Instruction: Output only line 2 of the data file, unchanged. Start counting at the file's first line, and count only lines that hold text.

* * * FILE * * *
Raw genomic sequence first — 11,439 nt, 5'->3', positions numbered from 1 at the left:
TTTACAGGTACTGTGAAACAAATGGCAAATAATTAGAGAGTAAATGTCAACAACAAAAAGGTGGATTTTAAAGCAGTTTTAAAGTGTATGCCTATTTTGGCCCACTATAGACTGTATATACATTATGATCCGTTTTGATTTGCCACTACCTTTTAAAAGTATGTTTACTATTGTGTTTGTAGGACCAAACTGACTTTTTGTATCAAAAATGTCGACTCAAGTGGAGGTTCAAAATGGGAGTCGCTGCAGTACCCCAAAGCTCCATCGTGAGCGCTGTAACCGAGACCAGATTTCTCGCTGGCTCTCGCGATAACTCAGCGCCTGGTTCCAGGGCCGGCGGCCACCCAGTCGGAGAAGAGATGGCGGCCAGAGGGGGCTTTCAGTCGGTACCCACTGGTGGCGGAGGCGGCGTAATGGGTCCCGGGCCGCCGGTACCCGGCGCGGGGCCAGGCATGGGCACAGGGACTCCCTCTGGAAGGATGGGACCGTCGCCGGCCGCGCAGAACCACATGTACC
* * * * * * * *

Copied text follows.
TTTACAGGTACTGTGAAACAAATGGCAAATAATTAGAGAGTAAATGTCAACAACAAAAAGGTGGATTTTAAAGCAGTTTTAAAGTGTATGCCTATTTTGGCCCACTATAGACTGTATATACATTATGATCCGTTTTGATTTGCCACTACCTTTTAAAAGTATGTTTACTATTGTGTTTGTAGGACCAAACTGACTTTTTGTATCAAAAATGTCGACTCAAGTGGAGGTTCAAAATGGGAGTCGCTGCAGTACCCCAAAGCTCCATCGTGAGCGCTGTAACCGAGACCAGATTTCTCGCTGGCTCTCGCGATAACTCAGCGCCTGGTTCCAGGGCCGGCGGCCACCCAGTCGGAGAAGAGATGGCGGCCAGAGGGGGCTTTCAGTCGGTACCCACTGGTGGCGGAGGCGGCGTAATGGGTCCCGGGCCGCCGGTACCCGGCGCGGGGCCAGGCATGGGCACAGGGACTCCCTCTGGAAGGATGGGACCGTCGCCGGCCGCGCAGAACCACATGTACC